John 1,1-3

John 12 & John 1

From the chart you can see that the Greek verb that is highlighted in blue is specifically used by John to distinguish the uncreated Word of God, the person of Christ (John 1:1-2), from the rest of creation (John 1:3), which is described using the red verb.  John uses this same distinction in John 8:58 using the red verb to describe Abraham’s finite existence contrasted with the use of the blue verb to describe Christ’s eternal existence.

[1] James R. White, “Myth, Allegory, and Parable: the Presuppositions of John Dominic Crossan

and the Jesus Seminar and Their Importance to Reformed Baptist Theology and Apologetics,” RBTR 3:1( January, 2006):169-170

[2] ibid, 172

[3] James White: the Forgotten Trinity, 67

[4] Ibid, 67

[5] Benjamin B. Warfield, The Lord of Glory: a Study of the Designations of Our Lord in the New Testament with Especial Reference to His Deity (New York: American Tract Society, 1907), 55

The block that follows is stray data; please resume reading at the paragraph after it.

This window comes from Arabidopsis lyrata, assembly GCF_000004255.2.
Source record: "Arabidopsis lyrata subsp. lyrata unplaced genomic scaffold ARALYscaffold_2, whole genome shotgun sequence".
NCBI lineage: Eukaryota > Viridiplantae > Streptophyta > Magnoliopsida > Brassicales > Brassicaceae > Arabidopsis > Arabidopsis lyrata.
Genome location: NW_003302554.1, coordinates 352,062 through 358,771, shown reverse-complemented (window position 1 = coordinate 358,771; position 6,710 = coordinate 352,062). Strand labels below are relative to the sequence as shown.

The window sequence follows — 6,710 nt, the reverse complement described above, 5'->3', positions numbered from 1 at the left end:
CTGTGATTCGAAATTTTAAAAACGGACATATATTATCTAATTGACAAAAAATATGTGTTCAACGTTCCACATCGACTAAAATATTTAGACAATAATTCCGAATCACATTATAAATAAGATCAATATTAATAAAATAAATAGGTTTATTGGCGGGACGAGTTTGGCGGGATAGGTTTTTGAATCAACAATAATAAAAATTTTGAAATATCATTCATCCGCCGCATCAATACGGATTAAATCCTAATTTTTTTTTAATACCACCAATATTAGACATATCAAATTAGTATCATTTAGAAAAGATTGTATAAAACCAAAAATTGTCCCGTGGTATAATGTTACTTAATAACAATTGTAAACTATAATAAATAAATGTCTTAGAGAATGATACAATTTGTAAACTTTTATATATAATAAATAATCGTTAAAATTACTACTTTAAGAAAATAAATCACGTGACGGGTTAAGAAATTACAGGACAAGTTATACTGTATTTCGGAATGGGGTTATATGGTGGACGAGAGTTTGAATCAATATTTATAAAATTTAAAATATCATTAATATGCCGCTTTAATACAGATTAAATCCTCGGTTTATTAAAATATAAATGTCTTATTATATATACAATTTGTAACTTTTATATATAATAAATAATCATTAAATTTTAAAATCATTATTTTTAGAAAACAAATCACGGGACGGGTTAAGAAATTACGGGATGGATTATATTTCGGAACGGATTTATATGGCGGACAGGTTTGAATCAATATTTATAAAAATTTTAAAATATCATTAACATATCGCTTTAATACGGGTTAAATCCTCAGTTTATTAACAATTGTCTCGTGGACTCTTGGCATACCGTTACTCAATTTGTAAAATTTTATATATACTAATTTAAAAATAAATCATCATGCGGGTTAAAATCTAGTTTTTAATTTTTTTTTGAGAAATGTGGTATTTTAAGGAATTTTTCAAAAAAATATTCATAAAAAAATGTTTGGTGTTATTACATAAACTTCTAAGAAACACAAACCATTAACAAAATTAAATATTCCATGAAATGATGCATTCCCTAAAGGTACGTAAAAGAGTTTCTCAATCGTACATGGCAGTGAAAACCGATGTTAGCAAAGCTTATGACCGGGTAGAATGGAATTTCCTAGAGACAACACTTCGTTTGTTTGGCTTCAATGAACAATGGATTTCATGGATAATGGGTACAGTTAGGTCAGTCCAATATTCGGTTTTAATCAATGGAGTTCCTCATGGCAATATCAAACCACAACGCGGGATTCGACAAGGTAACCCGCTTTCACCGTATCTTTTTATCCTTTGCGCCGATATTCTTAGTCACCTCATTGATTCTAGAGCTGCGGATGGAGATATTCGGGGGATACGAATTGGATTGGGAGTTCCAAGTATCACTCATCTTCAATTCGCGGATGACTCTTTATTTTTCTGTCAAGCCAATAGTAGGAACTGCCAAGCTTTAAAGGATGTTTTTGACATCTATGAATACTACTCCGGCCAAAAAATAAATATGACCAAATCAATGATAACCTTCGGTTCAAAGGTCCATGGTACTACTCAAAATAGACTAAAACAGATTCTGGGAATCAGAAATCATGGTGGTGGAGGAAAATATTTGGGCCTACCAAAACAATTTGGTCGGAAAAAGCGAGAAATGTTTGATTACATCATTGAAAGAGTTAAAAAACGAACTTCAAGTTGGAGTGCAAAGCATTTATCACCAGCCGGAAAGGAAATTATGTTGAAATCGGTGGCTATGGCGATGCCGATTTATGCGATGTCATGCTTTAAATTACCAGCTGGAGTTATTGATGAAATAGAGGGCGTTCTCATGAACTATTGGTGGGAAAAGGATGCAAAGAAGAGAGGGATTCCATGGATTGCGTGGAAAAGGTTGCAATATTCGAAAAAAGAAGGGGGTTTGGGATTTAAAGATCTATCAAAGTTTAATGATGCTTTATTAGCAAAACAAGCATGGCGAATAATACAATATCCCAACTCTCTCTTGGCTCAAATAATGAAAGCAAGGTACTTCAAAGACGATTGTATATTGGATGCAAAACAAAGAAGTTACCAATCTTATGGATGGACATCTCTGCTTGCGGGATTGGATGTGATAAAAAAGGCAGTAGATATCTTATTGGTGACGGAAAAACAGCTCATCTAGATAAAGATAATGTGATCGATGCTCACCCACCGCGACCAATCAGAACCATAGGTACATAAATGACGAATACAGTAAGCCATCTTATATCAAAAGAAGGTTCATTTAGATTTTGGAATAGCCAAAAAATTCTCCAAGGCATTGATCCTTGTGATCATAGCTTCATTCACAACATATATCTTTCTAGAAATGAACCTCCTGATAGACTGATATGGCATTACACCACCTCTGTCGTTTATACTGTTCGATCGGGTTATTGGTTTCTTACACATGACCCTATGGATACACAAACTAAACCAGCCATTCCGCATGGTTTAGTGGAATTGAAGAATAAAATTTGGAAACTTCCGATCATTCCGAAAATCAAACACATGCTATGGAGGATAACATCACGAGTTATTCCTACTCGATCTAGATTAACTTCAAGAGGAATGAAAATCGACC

[6] “A corollary of the completion of work is the resting of the worker—that is another meaning of God’s Sabbath. The effortless fiat character of the work of the six days forestalls any misconception of the Creator as a wearied workman who must recoup his spent strength on the seventh day. (The highly anthropomorphic “was refreshed” of Exod 31:17 certainly does not intend to suggest otherwise, nor does “he rested” in Exod 20:11.) The Creator’s Sabbath rest is much more a matter of taking satisfaction and delight in his consummated building. So it is with the Wisdom-figure in the architectural delineation of creation in Proverbs 8 (see vv. 30f.).  But this rest of God may be more specifically understood as a royal kind of resting. The royal nature of the rest follows from the royal nature of the work. God created the heaven and the earth to be his cosmic palace and accordingly his resting is an occupying of his palace, a royal session. The dawning of the Sabbath witnesses a new enthronement of Elohim”.  Meredith G. Kline, Kingdom Prologue: Genesis Foundations for a Covenantal Worldview (Eugene, OR: Wipf & Stock Publishers, 2006), 34; Kline expands on this motif citing other OT passages which develop this motif further i.e. Isaiah 61:1 cited in the NT by Acts 7:49 & Psalm 132.